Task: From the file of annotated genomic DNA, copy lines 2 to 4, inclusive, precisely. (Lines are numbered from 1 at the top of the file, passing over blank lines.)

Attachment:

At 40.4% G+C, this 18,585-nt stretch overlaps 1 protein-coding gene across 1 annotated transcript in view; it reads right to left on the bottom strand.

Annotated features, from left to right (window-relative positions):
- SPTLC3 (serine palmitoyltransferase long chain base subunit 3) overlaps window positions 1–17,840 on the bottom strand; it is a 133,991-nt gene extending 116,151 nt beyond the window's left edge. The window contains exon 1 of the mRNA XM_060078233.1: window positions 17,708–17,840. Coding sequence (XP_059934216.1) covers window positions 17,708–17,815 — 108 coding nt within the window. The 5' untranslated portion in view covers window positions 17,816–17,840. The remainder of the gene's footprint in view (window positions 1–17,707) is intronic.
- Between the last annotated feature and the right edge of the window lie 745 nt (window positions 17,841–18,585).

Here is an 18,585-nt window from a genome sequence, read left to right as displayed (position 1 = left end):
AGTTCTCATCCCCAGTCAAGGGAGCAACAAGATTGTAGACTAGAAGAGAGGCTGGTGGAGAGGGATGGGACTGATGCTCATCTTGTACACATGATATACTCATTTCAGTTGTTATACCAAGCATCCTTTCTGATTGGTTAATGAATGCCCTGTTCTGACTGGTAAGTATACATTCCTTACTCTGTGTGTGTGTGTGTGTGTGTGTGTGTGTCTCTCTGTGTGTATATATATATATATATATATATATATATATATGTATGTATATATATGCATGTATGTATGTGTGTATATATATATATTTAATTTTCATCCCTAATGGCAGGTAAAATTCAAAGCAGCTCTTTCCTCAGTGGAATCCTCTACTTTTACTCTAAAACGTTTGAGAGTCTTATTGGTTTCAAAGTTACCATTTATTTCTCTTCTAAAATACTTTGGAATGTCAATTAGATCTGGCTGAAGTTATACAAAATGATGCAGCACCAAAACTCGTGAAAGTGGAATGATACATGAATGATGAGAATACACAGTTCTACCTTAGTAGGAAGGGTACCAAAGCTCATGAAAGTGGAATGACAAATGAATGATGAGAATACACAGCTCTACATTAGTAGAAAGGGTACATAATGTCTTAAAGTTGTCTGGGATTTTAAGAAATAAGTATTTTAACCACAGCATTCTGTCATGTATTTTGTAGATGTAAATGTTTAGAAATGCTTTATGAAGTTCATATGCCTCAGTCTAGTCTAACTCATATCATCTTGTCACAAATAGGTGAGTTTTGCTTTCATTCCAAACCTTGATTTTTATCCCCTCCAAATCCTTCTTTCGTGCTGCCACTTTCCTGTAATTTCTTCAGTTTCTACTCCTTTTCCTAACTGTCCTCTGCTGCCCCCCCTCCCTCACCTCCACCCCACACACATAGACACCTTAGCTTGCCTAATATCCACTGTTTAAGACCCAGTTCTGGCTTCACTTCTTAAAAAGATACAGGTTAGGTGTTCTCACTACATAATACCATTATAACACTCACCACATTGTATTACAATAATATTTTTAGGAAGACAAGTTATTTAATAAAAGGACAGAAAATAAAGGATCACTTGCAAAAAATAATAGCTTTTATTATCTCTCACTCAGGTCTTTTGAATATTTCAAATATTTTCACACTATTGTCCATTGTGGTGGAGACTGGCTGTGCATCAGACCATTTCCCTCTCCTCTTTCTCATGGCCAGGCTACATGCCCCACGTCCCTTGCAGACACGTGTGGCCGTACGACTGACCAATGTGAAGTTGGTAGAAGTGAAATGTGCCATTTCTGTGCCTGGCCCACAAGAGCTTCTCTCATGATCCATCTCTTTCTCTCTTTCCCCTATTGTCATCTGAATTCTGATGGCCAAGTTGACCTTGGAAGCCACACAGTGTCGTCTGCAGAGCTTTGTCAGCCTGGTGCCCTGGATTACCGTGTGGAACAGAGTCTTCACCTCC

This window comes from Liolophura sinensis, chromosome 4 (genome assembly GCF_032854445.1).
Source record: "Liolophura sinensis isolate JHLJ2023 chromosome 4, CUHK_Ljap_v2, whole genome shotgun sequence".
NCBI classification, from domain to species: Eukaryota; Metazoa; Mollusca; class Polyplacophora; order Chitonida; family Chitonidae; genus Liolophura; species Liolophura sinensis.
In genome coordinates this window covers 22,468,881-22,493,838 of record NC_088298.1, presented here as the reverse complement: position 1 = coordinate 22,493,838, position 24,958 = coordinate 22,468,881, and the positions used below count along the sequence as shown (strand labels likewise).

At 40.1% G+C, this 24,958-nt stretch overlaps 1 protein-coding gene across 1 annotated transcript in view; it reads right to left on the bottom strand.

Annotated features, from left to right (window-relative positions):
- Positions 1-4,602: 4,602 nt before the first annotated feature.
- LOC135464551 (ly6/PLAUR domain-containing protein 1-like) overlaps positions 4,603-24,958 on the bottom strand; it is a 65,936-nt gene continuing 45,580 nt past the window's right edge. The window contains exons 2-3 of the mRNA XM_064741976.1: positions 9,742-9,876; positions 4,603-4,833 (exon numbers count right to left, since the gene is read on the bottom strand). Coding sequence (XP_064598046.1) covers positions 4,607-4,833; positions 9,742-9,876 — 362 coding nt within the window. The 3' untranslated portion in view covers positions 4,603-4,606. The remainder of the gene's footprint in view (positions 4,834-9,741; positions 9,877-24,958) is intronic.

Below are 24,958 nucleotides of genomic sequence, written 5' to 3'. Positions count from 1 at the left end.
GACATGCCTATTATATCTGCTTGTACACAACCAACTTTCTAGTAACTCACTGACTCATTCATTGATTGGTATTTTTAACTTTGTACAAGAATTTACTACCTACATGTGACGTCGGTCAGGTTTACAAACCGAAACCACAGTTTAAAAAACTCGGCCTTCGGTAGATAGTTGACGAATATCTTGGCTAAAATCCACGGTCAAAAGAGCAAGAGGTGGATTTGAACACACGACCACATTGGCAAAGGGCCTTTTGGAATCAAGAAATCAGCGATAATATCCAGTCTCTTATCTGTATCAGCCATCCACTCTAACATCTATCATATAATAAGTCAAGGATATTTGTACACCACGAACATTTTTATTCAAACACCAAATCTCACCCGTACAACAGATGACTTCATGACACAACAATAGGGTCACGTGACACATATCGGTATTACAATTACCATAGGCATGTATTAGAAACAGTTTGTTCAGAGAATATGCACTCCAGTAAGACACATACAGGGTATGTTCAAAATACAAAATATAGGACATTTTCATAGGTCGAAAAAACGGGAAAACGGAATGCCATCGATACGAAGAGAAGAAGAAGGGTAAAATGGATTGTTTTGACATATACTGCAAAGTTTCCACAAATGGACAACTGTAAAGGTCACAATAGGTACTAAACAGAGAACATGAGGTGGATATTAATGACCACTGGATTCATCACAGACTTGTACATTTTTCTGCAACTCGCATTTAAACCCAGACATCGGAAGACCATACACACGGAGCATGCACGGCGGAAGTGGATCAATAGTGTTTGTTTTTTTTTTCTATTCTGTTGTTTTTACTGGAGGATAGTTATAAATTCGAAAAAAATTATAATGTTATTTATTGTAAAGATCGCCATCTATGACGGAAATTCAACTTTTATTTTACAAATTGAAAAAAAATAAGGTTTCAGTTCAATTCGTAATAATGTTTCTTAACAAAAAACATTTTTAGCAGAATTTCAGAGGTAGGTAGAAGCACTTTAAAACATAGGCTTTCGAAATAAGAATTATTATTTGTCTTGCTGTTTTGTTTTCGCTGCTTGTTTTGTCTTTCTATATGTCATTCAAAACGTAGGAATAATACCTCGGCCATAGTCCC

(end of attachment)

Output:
Annotated features, from left to right (window-relative positions):
- SPTLC3 (serine palmitoyltransferase long chain base subunit 3) overlaps window positions 1–17,840 on the bottom strand; it is a 133,991-nt gene extending 116,151 nt beyond the window's left edge. The window contains exon 1 of the mRNA XM_060078233.1: window positions 17,708–17,840. Coding sequence (XP_059934216.1) covers window positions 17,708–17,815 — 108 coding nt within the window. The 5' untranslated portion in view covers window positions 17,816–17,840. The remainder of the gene's footprint in view (window positions 1–17,707) is intronic.
- Between the last annotated feature and the right edge of the window lie 745 nt (window positions 17,841–18,585).